Independent Teal MP Dr Sophie Scamps will introduce a Private Member’s Bill into Parliament today aiming to strengthen Australia’s national environmental laws in a bid to protect Australia’s precious water resources from fracking. And, Greens Senator Sarah Hanson-Young will introduce a similar bill to the Senate, also aiming to close the loophole which gives gas corporations a free pass on fracking projects like the Beetaloo Basin.
Dr Scamps’ bill would strengthen the water trigger in the Environment Protection and Biodiversity Conservation Act (EPBC Act) to ensure the Federal Environment Minister accesses all unconventional gas fracking projects for their impact on local water resources - along the lines of an election promise made by the Labor Government.
The bill has been welcomed by a range of environmentalists opposed to fracking in the Beetaloo Basin.
Supportive quotes from environmentalists - interviews are available on request:
Quote from Kirsty Howey, Executive Director at Environment Centre NT:
“The Northern Territory’s precious waterways – from the Roper River to Mataranka Hot Springs – face decimation by fracking without urgent intervention. The Australian Government must move urgently to safeguard our water by expanding the water trigger to include shale gas, or there is a real risk that gas companies will irreversibly damage livelihoods, tourism, pastoralism, sacred sites, communities and the NT’s extraordinary natural and cultural values.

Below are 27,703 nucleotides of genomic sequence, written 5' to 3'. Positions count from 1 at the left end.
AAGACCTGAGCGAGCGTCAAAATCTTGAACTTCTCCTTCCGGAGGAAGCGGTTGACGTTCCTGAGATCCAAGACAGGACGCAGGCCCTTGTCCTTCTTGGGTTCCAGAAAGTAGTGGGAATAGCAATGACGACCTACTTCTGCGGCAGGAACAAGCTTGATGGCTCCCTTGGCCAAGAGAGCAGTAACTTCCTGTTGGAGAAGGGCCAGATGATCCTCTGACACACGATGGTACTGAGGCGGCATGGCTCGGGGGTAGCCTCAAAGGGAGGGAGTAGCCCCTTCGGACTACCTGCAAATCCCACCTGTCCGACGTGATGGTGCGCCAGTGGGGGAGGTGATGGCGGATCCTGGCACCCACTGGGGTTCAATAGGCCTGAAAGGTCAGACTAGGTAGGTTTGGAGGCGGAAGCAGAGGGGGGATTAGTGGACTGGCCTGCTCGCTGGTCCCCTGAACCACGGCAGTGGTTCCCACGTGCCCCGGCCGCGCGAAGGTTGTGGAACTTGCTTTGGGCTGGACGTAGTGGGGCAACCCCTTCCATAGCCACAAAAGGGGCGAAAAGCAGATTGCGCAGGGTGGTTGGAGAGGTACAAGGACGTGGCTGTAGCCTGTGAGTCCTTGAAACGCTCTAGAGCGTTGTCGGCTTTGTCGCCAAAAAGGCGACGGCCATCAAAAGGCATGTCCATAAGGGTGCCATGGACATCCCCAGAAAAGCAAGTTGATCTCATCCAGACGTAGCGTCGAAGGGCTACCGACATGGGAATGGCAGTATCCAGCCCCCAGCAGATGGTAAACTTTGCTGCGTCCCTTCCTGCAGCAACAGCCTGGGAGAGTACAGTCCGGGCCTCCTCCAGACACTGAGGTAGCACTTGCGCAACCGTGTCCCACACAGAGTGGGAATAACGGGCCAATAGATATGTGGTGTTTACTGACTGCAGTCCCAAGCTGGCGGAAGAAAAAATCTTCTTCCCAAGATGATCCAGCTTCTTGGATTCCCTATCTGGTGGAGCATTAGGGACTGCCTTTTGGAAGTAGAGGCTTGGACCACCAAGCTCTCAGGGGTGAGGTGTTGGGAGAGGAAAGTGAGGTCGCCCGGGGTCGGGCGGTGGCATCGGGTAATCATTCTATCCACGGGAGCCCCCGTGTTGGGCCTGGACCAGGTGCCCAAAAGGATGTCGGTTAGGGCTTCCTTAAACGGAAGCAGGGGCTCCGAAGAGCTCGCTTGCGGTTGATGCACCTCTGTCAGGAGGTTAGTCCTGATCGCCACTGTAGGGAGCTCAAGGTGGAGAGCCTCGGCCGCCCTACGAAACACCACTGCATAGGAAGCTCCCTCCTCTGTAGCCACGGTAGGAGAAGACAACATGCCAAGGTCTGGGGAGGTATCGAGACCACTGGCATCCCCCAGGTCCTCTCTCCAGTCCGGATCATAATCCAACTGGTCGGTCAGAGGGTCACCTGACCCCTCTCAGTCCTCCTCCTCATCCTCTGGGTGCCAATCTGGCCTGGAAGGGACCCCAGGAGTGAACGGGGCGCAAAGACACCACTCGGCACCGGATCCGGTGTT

“This is a promise made to the people of the Northern Territory by the Albanese Government, and we expect our politicians to keep it.”
Carmel Flint, National Coordinator for Lock the Gate Alliance, in NSW, said: “There’s no time to waste with getting the water trigger in place for shale gas fracking projects, especially in the Northern Territory.
“Fracking is likely to cause over-extraction and contamination of water sources and will put underground water, creeks and rivers all at risk including iconic sites like Mataranka Hot Springs and the Roper River. Extending the water trigger means the Federal Government will have a role in getting expert advice on fracking threats to water and the power to reject dangerous projects.”
Gavan McFadzean, Program Manager for Climate & Energy at the Australian Conservation Foundation (ACF), in Melbourne, VIC, said: “In order to maintain a liveable climate, we can’t afford to approve any new gas mines. At the very least we must make sure the impact new gas fracking projects will have on Australians’ shared water resources are thoroughly assessed.
“Without an expanded water trigger in our nature laws, enormous new fracking gas mines, like those proposed in the Beetaloo Basin, will go ahead and pollute vital outback water. We need the water trigger expanded to all gas fracking proposals immediately. Since the government has already committed to it, there should not be any delay.”
To arrange interviews, please contact:
Dylan Quinnell, Climate Media Centre, on 0450 668 350 or firstname.lastname@example.org